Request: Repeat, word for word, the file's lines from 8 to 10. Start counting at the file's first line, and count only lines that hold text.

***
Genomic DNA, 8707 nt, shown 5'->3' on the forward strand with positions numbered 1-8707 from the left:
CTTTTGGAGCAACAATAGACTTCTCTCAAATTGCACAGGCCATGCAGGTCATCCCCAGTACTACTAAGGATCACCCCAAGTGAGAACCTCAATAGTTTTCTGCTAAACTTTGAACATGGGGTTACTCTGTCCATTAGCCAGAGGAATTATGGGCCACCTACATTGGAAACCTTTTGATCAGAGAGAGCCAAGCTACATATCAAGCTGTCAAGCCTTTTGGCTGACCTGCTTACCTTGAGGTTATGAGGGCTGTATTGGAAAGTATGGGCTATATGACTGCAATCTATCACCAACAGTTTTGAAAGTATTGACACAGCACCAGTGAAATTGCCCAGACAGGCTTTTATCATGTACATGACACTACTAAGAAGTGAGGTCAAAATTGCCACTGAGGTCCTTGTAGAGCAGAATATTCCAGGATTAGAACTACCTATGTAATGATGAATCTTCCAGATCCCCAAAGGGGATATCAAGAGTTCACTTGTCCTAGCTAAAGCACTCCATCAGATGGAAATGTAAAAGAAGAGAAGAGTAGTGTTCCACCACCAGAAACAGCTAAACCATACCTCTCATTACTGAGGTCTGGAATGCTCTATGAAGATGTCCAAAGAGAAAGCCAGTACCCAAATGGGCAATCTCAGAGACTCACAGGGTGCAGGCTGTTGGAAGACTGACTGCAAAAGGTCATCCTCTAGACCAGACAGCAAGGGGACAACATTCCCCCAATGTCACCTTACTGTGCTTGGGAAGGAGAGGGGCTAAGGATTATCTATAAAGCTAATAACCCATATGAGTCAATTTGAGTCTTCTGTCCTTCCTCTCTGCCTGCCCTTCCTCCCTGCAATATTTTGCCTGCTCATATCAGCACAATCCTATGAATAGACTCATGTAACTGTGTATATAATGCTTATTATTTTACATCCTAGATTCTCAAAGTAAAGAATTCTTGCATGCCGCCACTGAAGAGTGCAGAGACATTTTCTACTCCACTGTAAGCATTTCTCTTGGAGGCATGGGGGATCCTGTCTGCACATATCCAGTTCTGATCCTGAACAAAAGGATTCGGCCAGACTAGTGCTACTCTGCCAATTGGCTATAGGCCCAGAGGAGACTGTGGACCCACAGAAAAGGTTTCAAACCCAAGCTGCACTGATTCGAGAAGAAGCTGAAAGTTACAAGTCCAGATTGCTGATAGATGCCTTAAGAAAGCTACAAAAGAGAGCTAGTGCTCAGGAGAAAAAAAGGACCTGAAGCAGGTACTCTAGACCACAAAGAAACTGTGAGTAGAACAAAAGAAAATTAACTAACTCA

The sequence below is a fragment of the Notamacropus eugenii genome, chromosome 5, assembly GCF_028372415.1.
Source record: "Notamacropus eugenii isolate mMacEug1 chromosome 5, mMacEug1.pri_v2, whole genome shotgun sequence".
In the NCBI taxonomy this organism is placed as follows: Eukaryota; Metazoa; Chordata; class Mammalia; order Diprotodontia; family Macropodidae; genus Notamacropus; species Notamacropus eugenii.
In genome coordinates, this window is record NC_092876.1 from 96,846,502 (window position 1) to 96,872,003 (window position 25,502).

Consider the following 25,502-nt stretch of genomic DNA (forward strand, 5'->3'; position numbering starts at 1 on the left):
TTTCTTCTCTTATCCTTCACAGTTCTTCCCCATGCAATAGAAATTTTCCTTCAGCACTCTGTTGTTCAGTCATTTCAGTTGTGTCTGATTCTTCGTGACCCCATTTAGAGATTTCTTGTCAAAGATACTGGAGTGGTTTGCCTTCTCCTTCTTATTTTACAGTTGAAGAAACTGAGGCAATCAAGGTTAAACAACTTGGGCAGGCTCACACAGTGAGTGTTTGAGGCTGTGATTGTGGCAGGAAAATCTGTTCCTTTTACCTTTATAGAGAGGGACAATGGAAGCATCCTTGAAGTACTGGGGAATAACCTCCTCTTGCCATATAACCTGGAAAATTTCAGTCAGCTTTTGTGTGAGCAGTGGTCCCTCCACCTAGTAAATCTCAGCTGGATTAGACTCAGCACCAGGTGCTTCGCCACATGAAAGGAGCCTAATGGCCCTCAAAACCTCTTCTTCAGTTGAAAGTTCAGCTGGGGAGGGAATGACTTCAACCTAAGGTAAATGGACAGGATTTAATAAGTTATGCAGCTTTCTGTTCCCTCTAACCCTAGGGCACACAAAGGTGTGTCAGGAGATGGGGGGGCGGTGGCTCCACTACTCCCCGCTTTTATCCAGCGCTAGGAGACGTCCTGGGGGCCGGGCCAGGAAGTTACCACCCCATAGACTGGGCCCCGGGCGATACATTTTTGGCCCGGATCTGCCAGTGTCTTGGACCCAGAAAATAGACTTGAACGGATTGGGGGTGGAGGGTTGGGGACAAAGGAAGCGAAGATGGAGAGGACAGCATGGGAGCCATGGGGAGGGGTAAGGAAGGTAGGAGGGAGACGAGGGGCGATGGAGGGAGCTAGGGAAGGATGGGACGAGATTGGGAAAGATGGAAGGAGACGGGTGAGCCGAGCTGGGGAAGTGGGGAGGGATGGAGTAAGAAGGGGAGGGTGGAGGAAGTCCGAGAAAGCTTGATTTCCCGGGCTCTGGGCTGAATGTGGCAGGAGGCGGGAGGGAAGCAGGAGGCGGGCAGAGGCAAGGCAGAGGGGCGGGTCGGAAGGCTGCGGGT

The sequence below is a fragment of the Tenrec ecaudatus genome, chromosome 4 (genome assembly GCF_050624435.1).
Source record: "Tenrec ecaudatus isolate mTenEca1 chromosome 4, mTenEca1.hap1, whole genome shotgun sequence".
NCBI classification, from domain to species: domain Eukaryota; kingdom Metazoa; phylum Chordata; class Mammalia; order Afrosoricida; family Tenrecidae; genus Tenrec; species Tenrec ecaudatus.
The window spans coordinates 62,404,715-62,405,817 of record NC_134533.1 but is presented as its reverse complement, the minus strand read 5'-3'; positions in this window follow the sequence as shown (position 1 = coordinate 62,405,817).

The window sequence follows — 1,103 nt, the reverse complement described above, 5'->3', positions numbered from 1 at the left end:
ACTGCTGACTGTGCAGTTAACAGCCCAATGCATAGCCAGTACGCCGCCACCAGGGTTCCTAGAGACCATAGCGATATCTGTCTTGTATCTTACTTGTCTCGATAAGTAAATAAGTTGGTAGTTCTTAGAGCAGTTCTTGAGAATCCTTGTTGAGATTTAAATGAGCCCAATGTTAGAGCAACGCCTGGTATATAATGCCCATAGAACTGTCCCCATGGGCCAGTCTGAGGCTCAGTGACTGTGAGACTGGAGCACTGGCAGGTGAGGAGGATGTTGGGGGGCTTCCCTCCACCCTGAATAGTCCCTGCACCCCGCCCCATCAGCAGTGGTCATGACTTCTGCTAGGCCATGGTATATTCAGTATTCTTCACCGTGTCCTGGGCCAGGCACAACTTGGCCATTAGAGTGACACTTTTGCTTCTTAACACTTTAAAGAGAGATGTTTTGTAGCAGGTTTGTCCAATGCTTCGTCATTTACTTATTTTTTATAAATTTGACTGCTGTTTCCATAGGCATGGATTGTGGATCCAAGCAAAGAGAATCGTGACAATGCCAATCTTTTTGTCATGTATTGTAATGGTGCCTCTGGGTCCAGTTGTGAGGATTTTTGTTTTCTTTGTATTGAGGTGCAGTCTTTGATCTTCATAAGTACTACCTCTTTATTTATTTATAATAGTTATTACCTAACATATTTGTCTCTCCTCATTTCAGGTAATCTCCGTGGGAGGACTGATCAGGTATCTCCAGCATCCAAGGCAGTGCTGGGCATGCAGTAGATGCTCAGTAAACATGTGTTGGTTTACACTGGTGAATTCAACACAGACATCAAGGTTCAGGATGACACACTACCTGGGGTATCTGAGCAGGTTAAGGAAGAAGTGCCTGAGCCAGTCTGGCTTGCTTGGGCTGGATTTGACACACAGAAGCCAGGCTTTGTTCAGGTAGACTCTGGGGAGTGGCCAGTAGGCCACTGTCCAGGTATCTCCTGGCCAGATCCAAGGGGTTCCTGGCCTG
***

TTTCTTCTCTTATCCTTCACAGTTCTTCCCCATGCAATAGAAATTTTCCTTCAGCACTCTGTTGTTCAGTCATTTCAGTTGTGTCTGATTCTTCGTGACCCCATTTAGAGATTTCTTGTCAAAGATACTGGAGTGGTTTGCCTTCTCCTTCTTATTTTACAGTTGAAGAAACTGAGGCAATCAAGGTTAAACAACTTGGGCAGGCTCACACAGTGAGTGTTTGAGGCTGTGATTGTGGCAGGAAAATCTGTTCCTTTTACCTTTATAGAGAGGGACAATGGAAGCATCCTTGAAGTACTGGGGAATAACCTCCTCTTGCCATATAACCTGGAAAATTTCAGTCAGCTTTTGTGTGAGCAGTGGTCCCTCCACCTAGTAAATCTCAGCTGGATTAGACTCAGCACCAGGTGCTTCGCCACATGAAAGGAGCCTAATGGCCCTCAAAACCTCTTCTTCAGTTGAAAGTTCAGCTGGGGAGGGAATGACTTCAACCTAAGGTAAATGGACAGGATTTAATAAGTTATGCAGCTTTCTGTTCCCTCTAACCCTAGGGCACACAAAGGTGTGTCAGGAGATGGGGGGGCGGTGGCTCCACTACTCCCCGCTTTTATCCAGCGCTAGGAGACGTCCTGGGGGCCGGGCCAGGAAGTTACCACCCCATAGACTGGGCCCCGGGCGATACATTTTTGGCCCGGATCTGCCAGTGTCTTGGACCCAGAAAATAGACTTGAACGGATTGGGGGTGGAGGGTTGGGGACAAAGGAAGCGAAGATGGAGAGGACAGCATGGGAGCCATGGGGAGGGGTAAGGAAGGTAGGAGGGAGACGAGGGGCGATGGAGGGAGCTAGGGAAGGATGGGACGAGATTGGGAAAGATGGAAGGAGACGGGTGAGCCGAGCTGGGGAAGTGGGGAGGGATGGAGTAAGAAGGGGAGGGTGGAGGAAGTCCGAGAAAGCTTGATTTCCCGGGCTCTGGGCTGAATGTGGCAGGAGGCGGGAGGGAAGCAGGAGGCGGGCAGAGGCAAGGCAGAGGGGCGGGTCGGAAGGCTGCGGGT

The sequence below is a fragment of the Tenrec ecaudatus genome, chromosome 4 (genome assembly GCF_050624435.1).
Source record: "Tenrec ecaudatus isolate mTenEca1 chromosome 4, mTenEca1.hap1, whole genome shotgun sequence".